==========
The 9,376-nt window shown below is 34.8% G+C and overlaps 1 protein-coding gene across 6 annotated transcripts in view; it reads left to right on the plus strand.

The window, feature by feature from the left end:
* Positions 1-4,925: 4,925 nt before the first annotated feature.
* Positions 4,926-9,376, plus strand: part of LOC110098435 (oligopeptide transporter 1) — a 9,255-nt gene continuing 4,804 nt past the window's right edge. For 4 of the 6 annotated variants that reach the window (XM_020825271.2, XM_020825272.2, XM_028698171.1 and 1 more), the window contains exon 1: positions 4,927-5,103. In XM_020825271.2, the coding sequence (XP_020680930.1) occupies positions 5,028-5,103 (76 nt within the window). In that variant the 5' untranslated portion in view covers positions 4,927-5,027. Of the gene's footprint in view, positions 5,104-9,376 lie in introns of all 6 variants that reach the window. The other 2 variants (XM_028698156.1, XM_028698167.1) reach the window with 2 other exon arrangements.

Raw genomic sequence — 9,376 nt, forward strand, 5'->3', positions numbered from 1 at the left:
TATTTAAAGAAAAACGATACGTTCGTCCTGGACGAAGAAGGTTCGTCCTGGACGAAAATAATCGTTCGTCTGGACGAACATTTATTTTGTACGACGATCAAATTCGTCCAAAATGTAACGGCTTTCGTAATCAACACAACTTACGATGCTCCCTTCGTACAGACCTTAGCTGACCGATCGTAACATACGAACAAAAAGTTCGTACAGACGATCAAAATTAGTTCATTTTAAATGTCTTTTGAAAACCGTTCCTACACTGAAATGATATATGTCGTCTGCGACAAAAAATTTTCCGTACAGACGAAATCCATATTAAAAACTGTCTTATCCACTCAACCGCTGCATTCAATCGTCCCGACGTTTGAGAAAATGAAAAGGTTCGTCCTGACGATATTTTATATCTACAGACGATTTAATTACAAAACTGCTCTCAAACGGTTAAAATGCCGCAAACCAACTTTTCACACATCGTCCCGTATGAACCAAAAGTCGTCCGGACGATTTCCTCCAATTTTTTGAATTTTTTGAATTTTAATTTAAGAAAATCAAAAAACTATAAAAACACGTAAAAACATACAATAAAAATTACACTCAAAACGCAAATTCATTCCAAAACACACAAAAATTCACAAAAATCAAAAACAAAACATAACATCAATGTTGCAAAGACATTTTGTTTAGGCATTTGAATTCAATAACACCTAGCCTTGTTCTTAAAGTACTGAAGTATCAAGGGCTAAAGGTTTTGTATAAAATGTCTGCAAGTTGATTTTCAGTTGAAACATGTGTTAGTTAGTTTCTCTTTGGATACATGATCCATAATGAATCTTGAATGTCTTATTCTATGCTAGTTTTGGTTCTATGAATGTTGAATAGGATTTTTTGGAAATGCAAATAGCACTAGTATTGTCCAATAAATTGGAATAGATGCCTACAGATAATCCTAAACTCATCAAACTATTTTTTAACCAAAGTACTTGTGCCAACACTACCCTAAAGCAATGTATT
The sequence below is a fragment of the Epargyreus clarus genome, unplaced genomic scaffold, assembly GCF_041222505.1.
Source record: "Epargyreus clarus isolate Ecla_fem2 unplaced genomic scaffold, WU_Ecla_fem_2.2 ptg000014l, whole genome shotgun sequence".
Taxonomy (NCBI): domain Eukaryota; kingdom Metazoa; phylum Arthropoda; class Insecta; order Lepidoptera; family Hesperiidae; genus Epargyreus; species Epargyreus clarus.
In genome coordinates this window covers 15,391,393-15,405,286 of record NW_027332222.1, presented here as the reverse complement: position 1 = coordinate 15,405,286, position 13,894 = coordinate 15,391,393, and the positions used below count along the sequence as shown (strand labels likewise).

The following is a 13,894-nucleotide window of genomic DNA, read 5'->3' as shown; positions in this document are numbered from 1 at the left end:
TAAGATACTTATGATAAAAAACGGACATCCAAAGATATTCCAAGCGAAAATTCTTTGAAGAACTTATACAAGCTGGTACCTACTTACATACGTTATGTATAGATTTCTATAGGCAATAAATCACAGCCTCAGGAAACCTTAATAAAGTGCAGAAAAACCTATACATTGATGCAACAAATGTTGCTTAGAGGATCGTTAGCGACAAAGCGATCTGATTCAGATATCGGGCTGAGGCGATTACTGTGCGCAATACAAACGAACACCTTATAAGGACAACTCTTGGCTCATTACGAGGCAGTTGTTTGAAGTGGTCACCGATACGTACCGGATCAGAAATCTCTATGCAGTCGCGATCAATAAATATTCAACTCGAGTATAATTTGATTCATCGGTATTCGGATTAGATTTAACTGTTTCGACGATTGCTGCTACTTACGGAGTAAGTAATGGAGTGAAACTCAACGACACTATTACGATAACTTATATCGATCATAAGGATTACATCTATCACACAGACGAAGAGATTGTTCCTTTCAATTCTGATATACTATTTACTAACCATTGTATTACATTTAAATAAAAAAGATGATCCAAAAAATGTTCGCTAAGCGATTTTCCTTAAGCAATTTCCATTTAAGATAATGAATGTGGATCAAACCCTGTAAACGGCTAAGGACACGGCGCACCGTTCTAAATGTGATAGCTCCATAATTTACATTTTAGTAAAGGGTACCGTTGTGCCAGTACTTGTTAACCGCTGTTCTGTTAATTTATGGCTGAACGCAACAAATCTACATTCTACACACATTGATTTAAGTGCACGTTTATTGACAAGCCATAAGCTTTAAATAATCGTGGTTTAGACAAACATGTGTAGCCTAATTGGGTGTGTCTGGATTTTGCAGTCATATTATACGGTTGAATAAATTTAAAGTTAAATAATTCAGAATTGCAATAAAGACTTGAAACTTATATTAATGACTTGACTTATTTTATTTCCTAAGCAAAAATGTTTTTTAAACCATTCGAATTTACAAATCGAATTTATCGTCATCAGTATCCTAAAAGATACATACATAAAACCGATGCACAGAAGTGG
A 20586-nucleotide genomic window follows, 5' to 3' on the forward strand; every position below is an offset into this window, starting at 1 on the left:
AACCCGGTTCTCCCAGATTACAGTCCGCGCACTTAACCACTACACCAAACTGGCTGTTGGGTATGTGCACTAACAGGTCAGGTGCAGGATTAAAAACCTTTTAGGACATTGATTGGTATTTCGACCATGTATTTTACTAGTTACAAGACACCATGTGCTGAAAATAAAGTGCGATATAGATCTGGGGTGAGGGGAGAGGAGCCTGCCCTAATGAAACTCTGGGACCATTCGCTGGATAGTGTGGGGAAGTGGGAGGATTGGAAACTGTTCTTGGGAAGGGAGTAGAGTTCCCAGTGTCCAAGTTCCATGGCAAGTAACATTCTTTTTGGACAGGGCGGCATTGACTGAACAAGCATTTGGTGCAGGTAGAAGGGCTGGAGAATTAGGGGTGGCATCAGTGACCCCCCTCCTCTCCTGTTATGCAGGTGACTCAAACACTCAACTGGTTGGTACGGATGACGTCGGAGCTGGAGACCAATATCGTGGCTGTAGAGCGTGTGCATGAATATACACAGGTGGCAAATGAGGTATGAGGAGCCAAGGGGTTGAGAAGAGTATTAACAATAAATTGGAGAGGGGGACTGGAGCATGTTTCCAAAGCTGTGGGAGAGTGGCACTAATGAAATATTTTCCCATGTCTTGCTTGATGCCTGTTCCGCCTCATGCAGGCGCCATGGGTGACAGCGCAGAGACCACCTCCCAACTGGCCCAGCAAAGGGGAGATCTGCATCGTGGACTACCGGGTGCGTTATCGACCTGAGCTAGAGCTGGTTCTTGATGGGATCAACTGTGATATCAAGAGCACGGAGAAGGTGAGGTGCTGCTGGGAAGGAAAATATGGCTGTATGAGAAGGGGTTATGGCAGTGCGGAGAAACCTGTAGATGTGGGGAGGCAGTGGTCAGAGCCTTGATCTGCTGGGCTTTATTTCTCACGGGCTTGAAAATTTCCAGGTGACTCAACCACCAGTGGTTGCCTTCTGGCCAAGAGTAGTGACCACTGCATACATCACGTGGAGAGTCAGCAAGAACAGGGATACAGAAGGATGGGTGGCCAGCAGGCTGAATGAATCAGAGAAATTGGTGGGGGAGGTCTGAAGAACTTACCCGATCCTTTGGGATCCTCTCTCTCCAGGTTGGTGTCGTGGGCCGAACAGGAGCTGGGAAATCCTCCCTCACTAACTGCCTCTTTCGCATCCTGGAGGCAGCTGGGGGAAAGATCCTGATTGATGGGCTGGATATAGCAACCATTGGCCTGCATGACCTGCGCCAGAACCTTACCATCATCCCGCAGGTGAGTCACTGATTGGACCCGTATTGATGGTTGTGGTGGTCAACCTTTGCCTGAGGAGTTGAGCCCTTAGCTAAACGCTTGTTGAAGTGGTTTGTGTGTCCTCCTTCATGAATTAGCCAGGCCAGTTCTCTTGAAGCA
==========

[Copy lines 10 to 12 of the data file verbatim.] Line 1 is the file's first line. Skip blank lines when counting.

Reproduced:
In genome coordinates this window covers 15,391,393-15,405,286 of record NW_027332222.1, presented here as the reverse complement: position 1 = coordinate 15,405,286, position 13,894 = coordinate 15,391,393, and the positions used below count along the sequence as shown (strand labels likewise).

The following is a 13,894-nucleotide window of genomic DNA, read 5'->3' as shown; positions in this document are numbered from 1 at the left end:
TAAGATACTTATGATAAAAAACGGACATCCAAAGATATTCCAAGCGAAAATTCTTTGAAGAACTTATACAAGCTGGTACCTACTTACATACGTTATGTATAGATTTCTATAGGCAATAAATCACAGCCTCAGGAAACCTTAATAAAGTGCAGAAAAACCTATACATTGATGCAACAAATGTTGCTTAGAGGATCGTTAGCGACAAAGCGATCTGATTCAGATATCGGGCTGAGGCGATTACTGTGCGCAATACAAACGAACACCTTATAAGGACAACTCTTGGCTCATTACGAGGCAGTTGTTTGAAGTGGTCACCGATACGTACCGGATCAGAAATCTCTATGCAGTCGCGATCAATAAATATTCAACTCGAGTATAATTTGATTCATCGGTATTCGGATTAGATTTAACTGTTTCGACGATTGCTGCTACTTACGGAGTAAGTAATGGAGTGAAACTCAACGACACTATTACGATAACTTATATCGATCATAAGGATTACATCTATCACACAGACGAAGAGATTGTTCCTTTCAATTCTGATATACTATTTACTAACCATTGTATTACATTTAAATAAAAAAGATGATCCAAAAAATGTTCGCTAAGCGATTTTCCTTAAGCAATTTCCATTTAAGATAATGAATGTGGATCAAACCCTGTAAACGGCTAAGGACACGGCGCACCGTTCTAAATGTGATAGCTCCATAATTTACATTTTAGTAAAGGGTACCGTTGTGCCAGTACTTGTTAACCGCTGTTCTGTTAATTTATGGCTGAACGCAACAAATCTACATTCTACACACATTGATTTAAGTGCACGTTTATTGACAAGCCATAAGCTTTAAATAATCGTGGTTTAGACAAACATGTGTAGCCTAATTGGGTGTGTCTGGATTTTGCAGTCATATTATACGGTTGAATAAATTTAAAGTTAAATAATTCAGAATTGCAATAAAGACTTGAAACTTATATTAATGACTTGACTTATTTTATTTCCTAAGCAAAAATGTTTTTTAAACCATTCGAATTTACAAATCGAATTTATCGTCATCAGTATCCTAAAAGATACATACATAAAACCGATGCACAGAAGTGG